President Obama's recent remarks about the police incident in Cambridge (in which he admits he does not know the facts) show him for what he is. A person that makes reckless and juvenile snap judgments.

    He is now rushing his take over of the nation's health care using the same reckless snap judgments. He admits he hasn't read the bill, yet consistently goes into detail about how he imagines it will work.

    He is either lying or is a fool. If you read the bill you will see that everything he says is wrong. It will bankrupt many insurance companies, millions of people will lose their private coverage and their doctors, there will be quotas, the elderly will be shoved aside and illegal immigrants from any country will get health care paid for by us, doctors will quit the business. And to top it off, Congress and the president will exempt themselves. Read it and see!

    To fairly and rationally overhaul this nation's massive health care system would take years, not a month or two.

    I am scared! Imagine this same reckless snap judgments being used in the arena of foreign affairs. Congress needs to stop this and so do we! — Lloyd Holm, Butte Falls

    As President Obama strives to clear the widespread wreckage his predecessor left behind, obstructionist Republicans squander time and taxpayer dollars erecting roadblocks. They deny responsibility for having enabled Bush & Co.'s recklessness yet continue to promote destructive policies.

    Determined to oppose every Democratic proposal despite its merits, Republicans chant their tiresome refrains: more corporate tax cuts, more offshore tax havens, more deregulation, more job outsourcing, more big industry profiteering (defense, health insurance, et al.). They remain aligned with the corporate sector and wedded to the widely discredited trickle-down economic theory.

    Obama, however, works to further the people's interests, although his efforts to initiate policies designed to deliver lasting benefits elude the instant-gratification seekers. Given sufficient time and enough help from progressive policy makers to overrule the naysayers, he will confront the limitations of a political system not designed for action and effect substantive change.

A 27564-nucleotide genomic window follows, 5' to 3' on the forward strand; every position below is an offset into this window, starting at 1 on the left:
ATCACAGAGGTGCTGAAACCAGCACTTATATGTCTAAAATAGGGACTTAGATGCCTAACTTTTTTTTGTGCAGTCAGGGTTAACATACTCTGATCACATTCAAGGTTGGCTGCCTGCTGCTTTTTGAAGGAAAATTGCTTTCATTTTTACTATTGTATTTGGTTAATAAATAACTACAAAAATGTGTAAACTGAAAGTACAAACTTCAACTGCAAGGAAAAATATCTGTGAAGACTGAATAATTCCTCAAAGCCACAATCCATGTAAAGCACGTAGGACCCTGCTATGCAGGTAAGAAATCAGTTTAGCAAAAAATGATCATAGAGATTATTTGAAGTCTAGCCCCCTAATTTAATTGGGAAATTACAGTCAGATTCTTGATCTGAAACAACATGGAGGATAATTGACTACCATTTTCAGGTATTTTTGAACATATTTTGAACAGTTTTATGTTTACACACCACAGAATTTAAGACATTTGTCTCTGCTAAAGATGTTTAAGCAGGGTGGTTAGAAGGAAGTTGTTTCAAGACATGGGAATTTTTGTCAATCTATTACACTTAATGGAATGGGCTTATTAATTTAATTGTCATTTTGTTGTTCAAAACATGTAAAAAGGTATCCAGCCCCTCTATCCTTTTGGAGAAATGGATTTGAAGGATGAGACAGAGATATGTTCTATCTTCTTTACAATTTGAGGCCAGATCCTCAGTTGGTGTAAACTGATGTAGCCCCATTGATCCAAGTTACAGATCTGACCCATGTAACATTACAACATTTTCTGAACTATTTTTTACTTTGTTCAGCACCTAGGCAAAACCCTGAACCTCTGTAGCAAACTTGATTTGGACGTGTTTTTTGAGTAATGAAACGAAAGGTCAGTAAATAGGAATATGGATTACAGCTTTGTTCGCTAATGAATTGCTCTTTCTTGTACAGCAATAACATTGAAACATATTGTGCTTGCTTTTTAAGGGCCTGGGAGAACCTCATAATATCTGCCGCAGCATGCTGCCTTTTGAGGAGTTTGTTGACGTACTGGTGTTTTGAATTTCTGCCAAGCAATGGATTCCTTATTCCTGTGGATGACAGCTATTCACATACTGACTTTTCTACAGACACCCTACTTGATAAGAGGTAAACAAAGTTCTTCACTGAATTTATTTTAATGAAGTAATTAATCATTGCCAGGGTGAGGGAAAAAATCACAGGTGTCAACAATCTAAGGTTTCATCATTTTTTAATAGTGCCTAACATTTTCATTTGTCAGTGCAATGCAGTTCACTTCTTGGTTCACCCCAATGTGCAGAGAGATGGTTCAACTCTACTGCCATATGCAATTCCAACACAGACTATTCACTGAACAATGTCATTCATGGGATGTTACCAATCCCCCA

He deserves our support as he works to address some of the most difficult problems this country has ever faced. — Marie Arvette, Medford

    Walter Cronkite is being praised for his insights and trustworthiness. What isn't being spoken about is his strong support for the bill in Congress to create a Department of Peace. Having seen war and struggle close up, Cronkite understood why this legislation is so important. He said:

    "This would begin to bring them all into a conscious effort to improve humanity by achieving peace ... demonstrating to the rest of the world, to borrow the old motto of the Strategic Air Command, that 'peace is our profession' ... Now, to some, this is going to sound terribly naive, given the current state of things and the very real, hard-edged dangers that face us.

    "But the naiveté just might lie on the other side with those who believe that military force and our policy of pre-emption are alone sufficient to make us safe."

    Listen to his full statement at www.thepeacealliance.org/content/view/170/1/ and celebrate the courage of this man with a call to your congressperson to support the Department of Peace. — Eric Sirotkin, Ashland

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